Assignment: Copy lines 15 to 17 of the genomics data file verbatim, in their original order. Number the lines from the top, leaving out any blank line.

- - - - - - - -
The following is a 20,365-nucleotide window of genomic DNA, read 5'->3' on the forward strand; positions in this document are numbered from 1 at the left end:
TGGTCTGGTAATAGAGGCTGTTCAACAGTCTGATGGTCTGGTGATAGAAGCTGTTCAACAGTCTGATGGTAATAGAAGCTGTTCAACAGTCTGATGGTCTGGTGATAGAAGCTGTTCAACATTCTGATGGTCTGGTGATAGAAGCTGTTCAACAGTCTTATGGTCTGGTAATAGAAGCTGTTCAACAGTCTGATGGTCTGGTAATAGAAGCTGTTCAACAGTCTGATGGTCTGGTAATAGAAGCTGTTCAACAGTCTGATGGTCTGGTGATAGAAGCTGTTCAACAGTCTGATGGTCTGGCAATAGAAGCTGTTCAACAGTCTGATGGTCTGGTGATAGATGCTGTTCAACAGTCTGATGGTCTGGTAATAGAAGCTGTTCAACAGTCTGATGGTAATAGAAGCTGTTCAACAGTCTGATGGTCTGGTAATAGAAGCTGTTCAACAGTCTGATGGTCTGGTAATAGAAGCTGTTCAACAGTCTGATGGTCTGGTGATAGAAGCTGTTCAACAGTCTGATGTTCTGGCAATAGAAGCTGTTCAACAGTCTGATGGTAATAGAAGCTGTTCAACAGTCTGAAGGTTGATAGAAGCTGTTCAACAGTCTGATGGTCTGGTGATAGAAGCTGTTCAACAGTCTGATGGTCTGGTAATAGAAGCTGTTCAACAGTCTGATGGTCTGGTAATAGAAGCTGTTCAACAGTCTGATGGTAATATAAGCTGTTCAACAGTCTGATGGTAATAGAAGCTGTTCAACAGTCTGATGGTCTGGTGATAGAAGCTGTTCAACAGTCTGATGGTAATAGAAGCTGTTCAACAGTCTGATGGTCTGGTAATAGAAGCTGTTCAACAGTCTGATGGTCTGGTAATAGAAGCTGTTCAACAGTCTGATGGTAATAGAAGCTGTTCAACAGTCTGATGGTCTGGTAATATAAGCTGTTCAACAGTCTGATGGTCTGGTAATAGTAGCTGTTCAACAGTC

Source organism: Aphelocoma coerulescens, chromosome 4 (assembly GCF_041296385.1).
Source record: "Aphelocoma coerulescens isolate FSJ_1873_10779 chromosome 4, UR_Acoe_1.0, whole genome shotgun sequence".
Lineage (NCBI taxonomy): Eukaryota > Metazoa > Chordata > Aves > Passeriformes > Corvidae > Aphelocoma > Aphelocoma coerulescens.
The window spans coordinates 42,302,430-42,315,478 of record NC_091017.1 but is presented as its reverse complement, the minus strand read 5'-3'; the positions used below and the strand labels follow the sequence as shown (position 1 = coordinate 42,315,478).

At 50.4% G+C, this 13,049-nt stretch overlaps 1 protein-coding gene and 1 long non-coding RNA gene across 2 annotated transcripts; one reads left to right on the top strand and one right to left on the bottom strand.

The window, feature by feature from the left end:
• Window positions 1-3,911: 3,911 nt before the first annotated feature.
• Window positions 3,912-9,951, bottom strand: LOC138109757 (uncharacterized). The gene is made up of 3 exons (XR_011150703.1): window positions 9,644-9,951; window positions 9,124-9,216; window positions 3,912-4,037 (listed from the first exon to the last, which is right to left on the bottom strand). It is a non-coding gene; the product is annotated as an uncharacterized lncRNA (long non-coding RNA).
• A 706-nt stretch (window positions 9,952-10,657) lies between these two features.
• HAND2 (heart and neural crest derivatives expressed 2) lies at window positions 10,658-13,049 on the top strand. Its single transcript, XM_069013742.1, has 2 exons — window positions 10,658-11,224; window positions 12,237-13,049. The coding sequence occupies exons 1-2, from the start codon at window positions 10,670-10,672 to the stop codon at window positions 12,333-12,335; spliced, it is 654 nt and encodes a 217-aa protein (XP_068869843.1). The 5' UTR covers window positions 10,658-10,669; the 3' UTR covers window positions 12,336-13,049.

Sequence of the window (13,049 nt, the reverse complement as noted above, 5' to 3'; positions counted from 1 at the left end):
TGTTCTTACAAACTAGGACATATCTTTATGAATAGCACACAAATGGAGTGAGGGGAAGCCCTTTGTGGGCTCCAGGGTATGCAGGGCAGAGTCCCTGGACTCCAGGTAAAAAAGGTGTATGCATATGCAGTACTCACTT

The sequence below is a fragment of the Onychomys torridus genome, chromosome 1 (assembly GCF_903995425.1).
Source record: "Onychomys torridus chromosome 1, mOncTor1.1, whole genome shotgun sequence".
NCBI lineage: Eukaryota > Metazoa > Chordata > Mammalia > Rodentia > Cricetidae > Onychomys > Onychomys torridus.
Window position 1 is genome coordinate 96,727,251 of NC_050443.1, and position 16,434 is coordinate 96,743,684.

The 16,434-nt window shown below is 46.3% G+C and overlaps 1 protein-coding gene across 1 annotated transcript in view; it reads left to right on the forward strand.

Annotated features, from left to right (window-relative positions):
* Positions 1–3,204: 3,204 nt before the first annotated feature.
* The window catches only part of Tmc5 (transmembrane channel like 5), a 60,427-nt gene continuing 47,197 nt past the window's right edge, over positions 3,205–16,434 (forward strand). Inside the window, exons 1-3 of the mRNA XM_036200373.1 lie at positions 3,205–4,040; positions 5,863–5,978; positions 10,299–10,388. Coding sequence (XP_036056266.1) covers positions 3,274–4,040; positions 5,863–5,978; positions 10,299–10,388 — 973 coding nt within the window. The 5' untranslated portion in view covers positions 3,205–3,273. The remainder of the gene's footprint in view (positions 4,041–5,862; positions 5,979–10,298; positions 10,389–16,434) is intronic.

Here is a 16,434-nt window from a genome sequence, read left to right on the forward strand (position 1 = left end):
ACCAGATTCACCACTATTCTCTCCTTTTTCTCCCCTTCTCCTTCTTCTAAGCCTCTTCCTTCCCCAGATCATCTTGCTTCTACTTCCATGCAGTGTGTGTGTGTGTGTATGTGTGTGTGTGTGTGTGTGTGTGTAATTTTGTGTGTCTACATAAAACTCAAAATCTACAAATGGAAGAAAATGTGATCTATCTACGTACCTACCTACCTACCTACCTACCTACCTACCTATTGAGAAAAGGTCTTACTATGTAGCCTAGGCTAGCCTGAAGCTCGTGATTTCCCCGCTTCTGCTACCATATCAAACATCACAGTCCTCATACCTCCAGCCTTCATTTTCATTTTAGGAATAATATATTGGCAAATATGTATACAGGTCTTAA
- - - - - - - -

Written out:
The sequence below is a fragment of the Onychomys torridus genome, chromosome 1 (assembly GCF_903995425.1).
Source record: "Onychomys torridus chromosome 1, mOncTor1.1, whole genome shotgun sequence".
NCBI lineage: Eukaryota > Metazoa > Chordata > Mammalia > Rodentia > Cricetidae > Onychomys > Onychomys torridus.